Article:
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How do you read the volume in a calibrated plate?
Read at the bottom of the miniscus
Describe how you would perform the pour plate technique. Include the materials neede and how you would use them.
- Stock broth culture, saline tubes, pipette, pipetter, pretri dishes, and tubes of melted agar
- -1mL of broth culture is transfered to 1st saline tube with a pipette, specimen is mixed in the saline tube.
- -1mL of saline mix in 1st tube is transferred to 1st petri dish, go back into the 1st saline tube and transfer 1mL of saline mix to the 2nd tube of saline and mix.
- -transfer 1mL of saline mix in 2nd tube to 2nd petri dish go back into 2nd saline tube and transfer 1mL of saline mix to 3rd saline tube and mix.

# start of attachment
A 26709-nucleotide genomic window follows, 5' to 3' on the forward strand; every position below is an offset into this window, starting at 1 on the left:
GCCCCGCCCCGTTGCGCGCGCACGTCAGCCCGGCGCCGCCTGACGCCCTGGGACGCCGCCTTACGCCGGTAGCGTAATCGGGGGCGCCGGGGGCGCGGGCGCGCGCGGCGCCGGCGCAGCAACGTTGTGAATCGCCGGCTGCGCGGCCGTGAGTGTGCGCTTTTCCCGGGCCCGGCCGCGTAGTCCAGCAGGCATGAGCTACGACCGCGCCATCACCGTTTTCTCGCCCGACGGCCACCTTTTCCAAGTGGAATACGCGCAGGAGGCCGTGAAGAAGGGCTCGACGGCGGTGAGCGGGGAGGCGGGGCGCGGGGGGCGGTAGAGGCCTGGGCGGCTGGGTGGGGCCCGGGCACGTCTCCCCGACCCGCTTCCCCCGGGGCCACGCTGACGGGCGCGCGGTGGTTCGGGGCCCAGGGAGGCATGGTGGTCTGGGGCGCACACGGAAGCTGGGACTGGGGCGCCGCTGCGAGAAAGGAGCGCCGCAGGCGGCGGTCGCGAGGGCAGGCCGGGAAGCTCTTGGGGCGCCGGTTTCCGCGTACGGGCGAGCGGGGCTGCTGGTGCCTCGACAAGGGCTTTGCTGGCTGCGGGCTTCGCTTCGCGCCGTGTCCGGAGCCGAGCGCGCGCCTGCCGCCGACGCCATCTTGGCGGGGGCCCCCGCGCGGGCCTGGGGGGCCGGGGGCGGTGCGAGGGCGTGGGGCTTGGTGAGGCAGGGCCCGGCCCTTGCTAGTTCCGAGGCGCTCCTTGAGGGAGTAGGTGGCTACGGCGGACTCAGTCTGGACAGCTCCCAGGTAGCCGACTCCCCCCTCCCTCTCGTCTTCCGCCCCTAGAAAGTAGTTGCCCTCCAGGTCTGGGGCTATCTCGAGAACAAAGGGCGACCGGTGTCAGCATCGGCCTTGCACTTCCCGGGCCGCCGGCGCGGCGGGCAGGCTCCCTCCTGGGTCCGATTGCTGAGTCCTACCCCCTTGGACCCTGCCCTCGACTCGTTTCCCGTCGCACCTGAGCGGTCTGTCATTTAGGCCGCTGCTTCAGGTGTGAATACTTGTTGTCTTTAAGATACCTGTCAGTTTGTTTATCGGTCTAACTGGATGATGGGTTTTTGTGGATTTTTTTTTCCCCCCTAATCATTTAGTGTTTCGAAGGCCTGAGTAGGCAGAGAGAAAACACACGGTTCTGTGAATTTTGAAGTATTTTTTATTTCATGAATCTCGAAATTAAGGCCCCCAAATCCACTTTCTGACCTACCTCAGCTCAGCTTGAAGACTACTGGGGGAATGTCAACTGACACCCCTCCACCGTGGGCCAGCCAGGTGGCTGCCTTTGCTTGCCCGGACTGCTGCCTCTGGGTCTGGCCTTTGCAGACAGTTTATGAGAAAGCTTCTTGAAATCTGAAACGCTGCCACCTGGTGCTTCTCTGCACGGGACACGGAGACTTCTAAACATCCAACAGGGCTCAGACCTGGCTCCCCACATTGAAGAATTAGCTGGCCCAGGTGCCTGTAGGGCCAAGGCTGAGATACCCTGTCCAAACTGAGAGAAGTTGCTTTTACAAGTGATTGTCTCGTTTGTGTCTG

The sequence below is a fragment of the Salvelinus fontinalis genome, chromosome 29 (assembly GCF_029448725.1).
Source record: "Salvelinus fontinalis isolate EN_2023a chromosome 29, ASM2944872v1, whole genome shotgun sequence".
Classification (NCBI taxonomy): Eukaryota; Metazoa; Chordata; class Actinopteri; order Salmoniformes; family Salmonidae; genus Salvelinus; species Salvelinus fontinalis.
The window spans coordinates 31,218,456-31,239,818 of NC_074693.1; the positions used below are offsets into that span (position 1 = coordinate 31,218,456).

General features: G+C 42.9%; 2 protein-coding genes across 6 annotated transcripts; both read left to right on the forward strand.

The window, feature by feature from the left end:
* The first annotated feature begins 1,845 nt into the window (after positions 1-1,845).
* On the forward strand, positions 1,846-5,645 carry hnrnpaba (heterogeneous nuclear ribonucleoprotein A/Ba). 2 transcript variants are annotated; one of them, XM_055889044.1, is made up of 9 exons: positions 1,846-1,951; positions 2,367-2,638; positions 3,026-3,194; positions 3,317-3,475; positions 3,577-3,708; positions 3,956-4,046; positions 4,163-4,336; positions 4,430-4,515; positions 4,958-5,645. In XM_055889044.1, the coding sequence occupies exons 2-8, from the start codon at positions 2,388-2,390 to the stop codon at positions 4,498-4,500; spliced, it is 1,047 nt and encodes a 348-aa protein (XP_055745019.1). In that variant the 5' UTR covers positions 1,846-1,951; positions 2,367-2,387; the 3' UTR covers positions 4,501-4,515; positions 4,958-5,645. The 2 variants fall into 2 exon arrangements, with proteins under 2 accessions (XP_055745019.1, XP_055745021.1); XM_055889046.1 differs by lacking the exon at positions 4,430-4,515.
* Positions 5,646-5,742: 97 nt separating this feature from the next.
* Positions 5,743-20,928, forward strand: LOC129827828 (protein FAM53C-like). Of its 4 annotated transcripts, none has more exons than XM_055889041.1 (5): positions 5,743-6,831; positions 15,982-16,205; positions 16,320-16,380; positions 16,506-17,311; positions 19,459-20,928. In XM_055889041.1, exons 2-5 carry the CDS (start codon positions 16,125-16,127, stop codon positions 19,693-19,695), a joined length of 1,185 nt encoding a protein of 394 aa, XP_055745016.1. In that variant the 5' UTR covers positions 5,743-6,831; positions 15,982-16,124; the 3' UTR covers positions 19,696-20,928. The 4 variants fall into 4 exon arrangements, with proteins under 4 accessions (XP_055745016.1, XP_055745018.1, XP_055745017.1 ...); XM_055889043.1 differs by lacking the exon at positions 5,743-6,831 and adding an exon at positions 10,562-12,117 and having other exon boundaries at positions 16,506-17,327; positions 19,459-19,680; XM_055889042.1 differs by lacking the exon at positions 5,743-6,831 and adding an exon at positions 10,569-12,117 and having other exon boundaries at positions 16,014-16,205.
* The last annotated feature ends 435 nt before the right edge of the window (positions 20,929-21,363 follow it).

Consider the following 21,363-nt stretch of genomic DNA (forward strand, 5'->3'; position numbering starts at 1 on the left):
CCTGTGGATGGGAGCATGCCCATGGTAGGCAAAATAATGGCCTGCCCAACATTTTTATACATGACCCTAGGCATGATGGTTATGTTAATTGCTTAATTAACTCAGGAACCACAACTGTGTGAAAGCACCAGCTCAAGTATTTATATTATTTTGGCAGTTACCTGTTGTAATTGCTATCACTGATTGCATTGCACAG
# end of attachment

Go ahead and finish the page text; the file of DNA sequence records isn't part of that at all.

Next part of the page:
- -transfer 1mL of 3rd tube mix to 3rd petri dish, pour melted agar into each petri dish
- -mix let cool to harden and incubate overnight
Using the pour plate technique, describe how you would do a viable plate count. Include the materials needed and the limitation necessary to obtain an acceptable bacterial count. Also, what are the consequences of exceeding the required limitations.
Use the same materials and techniques for the pour plate technique. Dilutions 1-100 to 1-1000 are made. As the agar hardens individual baterial cells are fixed and form colonies upon incubation. Surface colony counts should be between 100-200 CFU per plate. If below or to high (above 250 cfu per plate) then a statistical problem.
Why are the surface colonies on a pour plate larger than those within the medium?
- -More room to grow on the sruface than in the agar.
- -toxic by products are diluted on the surface better
- -more nutrients are available on the surface as the bacteria grows
What are the three bacterial shapes and the proper names for each shape?
- -Bacterial cocci is the proper name for spherical shaped bacteria
- -Baccili is the proper name for rod shaped bacteria
- -sprilli/spirochae is the proper name for corkscrew shaped bacteria